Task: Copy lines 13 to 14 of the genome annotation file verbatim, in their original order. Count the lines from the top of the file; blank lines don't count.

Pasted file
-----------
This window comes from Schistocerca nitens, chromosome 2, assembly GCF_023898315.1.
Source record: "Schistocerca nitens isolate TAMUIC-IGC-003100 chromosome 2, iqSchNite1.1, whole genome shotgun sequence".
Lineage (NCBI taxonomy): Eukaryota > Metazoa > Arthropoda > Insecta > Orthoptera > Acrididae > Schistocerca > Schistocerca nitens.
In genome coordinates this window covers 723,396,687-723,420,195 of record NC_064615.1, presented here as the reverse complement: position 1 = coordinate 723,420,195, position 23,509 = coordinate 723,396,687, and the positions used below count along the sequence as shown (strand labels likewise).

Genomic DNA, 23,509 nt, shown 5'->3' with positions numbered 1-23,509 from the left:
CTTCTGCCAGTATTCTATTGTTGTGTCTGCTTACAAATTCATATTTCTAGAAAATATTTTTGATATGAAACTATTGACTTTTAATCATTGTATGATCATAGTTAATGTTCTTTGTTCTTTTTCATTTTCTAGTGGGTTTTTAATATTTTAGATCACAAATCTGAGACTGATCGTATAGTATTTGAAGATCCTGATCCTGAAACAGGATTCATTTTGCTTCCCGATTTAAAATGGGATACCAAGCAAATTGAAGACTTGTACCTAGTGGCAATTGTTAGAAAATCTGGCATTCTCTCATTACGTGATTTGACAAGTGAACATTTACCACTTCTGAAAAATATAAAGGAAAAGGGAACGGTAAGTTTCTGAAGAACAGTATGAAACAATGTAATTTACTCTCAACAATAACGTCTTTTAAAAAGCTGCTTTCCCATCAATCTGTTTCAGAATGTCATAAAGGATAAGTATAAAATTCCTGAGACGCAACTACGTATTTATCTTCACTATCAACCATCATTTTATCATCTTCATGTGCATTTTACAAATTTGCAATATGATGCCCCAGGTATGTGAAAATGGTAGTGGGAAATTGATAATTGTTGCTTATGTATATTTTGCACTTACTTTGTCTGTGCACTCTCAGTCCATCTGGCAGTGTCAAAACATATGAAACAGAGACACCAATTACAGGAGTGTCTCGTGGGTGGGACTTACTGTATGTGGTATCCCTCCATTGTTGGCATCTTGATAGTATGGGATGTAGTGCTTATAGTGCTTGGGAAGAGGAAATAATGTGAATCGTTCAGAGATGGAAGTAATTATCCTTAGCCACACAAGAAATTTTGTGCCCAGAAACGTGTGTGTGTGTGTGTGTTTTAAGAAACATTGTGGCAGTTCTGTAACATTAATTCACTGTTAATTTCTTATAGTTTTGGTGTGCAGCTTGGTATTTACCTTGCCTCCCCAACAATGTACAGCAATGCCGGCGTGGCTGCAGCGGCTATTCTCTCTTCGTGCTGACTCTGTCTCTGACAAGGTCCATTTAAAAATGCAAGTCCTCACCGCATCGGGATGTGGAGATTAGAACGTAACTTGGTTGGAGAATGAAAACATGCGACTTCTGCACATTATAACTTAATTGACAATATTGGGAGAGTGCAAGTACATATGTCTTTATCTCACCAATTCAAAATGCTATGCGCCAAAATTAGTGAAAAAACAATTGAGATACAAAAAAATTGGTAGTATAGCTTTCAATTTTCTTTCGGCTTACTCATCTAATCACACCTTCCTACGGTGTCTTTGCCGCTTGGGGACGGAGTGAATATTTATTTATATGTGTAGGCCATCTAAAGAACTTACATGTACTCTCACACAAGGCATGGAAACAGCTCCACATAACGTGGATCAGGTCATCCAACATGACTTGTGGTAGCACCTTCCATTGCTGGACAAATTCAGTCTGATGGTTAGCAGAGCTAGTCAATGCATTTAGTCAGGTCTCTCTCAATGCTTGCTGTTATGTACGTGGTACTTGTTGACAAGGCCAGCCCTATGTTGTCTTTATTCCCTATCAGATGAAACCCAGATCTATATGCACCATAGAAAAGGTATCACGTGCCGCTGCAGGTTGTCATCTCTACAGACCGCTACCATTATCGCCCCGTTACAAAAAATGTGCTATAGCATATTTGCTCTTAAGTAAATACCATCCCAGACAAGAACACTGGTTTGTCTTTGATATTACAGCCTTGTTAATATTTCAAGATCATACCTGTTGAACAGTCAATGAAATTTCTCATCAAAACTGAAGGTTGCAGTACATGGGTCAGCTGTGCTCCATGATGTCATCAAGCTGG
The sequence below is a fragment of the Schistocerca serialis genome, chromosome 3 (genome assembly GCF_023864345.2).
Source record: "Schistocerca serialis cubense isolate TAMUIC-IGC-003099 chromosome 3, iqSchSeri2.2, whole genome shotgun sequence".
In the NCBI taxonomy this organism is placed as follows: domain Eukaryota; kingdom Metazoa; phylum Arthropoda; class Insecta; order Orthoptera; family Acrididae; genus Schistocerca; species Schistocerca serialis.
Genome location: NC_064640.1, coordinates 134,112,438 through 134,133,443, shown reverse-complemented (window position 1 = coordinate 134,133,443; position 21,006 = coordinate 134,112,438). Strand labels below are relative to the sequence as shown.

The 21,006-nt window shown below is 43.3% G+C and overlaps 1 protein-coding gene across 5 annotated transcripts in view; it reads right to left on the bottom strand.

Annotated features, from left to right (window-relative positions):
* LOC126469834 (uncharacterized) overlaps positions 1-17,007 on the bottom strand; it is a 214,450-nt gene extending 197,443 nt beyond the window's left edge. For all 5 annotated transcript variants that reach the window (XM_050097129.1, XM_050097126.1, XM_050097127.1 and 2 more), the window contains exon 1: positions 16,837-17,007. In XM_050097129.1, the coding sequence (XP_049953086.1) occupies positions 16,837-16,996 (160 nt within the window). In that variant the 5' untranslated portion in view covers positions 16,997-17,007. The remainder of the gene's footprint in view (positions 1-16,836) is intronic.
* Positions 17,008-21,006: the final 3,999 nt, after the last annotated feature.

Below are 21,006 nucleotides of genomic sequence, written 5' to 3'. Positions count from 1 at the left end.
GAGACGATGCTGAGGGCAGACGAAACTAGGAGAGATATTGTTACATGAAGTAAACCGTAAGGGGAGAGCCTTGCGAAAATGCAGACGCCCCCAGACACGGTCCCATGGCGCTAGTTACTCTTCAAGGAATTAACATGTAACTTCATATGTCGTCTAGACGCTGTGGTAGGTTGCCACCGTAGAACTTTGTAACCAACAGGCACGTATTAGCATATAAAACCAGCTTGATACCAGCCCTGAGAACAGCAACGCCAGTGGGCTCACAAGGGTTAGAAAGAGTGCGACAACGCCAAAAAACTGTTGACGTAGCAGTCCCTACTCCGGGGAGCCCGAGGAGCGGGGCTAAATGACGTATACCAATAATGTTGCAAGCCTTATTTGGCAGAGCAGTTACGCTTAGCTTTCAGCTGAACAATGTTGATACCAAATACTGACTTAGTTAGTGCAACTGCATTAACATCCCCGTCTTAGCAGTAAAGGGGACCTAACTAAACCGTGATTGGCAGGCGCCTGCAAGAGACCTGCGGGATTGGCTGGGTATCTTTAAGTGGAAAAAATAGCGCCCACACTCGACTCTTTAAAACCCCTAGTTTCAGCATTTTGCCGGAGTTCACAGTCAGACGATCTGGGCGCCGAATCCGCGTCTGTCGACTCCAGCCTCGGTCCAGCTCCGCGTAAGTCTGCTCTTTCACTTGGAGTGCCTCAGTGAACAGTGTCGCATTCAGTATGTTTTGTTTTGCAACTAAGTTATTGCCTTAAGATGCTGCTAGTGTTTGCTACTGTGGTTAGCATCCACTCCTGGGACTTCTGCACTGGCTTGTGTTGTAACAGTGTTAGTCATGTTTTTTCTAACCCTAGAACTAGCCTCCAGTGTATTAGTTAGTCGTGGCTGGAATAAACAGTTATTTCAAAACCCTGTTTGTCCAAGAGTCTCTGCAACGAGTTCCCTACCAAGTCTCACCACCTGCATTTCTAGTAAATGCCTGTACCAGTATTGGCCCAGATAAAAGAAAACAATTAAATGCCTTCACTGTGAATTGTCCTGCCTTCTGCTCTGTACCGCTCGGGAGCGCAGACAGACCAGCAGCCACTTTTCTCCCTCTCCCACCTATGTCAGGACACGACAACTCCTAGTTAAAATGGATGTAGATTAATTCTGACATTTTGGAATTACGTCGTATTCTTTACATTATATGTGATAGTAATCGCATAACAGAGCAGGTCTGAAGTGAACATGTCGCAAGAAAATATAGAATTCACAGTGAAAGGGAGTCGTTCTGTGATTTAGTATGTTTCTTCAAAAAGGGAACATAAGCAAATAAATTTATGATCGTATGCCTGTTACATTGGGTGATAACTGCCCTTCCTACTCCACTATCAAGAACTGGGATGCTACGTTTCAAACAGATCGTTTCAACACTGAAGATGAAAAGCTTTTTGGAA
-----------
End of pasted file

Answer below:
* LOC126469834 (uncharacterized) overlaps positions 1-17,007 on the bottom strand; it is a 214,450-nt gene extending 197,443 nt beyond the window's left edge. For all 5 annotated transcript variants that reach the window (XM_050097129.1, XM_050097126.1, XM_050097127.1 and 2 more), the window contains exon 1: positions 16,837-17,007. In XM_050097129.1, the coding sequence (XP_049953086.1) occupies positions 16,837-16,996 (160 nt within the window). In that variant the 5' untranslated portion in view covers positions 16,997-17,007. The remainder of the gene's footprint in view (positions 1-16,836) is intronic.
* Positions 17,008-21,006: the final 3,999 nt, after the last annotated feature.